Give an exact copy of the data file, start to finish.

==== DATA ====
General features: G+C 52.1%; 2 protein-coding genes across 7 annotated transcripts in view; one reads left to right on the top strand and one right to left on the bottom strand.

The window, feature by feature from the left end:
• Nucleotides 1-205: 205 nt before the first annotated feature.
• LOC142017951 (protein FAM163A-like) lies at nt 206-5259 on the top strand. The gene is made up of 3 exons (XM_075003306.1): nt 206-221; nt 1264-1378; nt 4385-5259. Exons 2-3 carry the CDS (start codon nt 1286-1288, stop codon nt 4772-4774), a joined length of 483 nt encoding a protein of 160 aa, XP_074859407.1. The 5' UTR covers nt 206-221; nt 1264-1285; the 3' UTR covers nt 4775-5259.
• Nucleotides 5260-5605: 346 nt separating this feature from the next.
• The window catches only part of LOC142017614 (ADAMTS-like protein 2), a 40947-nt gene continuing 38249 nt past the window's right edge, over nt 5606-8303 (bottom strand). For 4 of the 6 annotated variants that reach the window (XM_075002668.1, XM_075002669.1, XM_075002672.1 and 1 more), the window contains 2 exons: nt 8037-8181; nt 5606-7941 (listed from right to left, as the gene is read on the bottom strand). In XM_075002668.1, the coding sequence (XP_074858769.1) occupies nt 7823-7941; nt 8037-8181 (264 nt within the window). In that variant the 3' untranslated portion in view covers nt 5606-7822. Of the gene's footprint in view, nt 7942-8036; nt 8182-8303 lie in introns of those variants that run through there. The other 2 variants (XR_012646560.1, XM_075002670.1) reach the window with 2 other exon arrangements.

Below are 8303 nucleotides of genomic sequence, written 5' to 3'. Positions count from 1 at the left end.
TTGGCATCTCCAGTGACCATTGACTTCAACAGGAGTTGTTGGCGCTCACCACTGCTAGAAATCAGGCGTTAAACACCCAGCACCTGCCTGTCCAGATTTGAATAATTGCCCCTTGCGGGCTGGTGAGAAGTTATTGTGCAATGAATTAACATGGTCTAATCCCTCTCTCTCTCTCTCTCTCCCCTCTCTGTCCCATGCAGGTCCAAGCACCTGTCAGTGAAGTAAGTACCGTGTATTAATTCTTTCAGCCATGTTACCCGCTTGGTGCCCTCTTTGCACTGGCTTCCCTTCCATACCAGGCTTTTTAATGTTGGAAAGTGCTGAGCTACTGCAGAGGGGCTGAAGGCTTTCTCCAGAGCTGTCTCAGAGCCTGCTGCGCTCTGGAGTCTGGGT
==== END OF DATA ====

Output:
General features: G+C 52.1%; 2 protein-coding genes across 7 annotated transcripts in view; one reads left to right on the top strand and one right to left on the bottom strand.

The window, feature by feature from the left end:
• Nucleotides 1-205: 205 nt before the first annotated feature.
• LOC142017951 (protein FAM163A-like) lies at nt 206-5259 on the top strand. The gene is made up of 3 exons (XM_075003306.1): nt 206-221; nt 1264-1378; nt 4385-5259. Exons 2-3 carry the CDS (start codon nt 1286-1288, stop codon nt 4772-4774), a joined length of 483 nt encoding a protein of 160 aa, XP_074859407.1. The 5' UTR covers nt 206-221; nt 1264-1285; the 3' UTR covers nt 4775-5259.
• Nucleotides 5260-5605: 346 nt separating this feature from the next.
• The window catches only part of LOC142017614 (ADAMTS-like protein 2), a 40947-nt gene continuing 38249 nt past the window's right edge, over nt 5606-8303 (bottom strand). For 4 of the 6 annotated variants that reach the window (XM_075002668.1, XM_075002669.1, XM_075002672.1 and 1 more), the window contains 2 exons: nt 8037-8181; nt 5606-7941 (listed from right to left, as the gene is read on the bottom strand). In XM_075002668.1, the coding sequence (XP_074858769.1) occupies nt 7823-7941; nt 8037-8181 (264 nt within the window). In that variant the 3' untranslated portion in view covers nt 5606-7822. Of the gene's footprint in view, nt 7942-8036; nt 8182-8303 lie in introns of those variants that run through there. The other 2 variants (XR_012646560.1, XM_075002670.1) reach the window with 2 other exon arrangements.

Below are 8303 nucleotides of genomic sequence, written 5' to 3'. Positions count from 1 at the left end.
TTGGCATCTCCAGTGACCATTGACTTCAACAGGAGTTGTTGGCGCTCACCACTGCTAGAAATCAGGCGTTAAACACCCAGCACCTGCCTGTCCAGATTTGAATAATTGCCCCTTGCGGGCTGGTGAGAAGTTATTGTGCAATGAATTAACATGGTCTAATCCCTCTCTCTCTCTCTCTCTCCCCTCTCTGTCCCATGCAGGTCCAAGCACCTGTCAGTGAAGTAAGTACCGTGTATTAATTCTTTCAGCCATGTTACCCGCTTGGTGCCCTCTTTGCACTGGCTTCCCTTCCATACCAGGCTTTTTAATGTTGGAAAGTGCTGAGCTACTGCAGAGGGGCTGAAGGCTTTCTCCAGAGCTGTCTCAGAGCCTGCTGCGCTCTGGAGTCTGGGT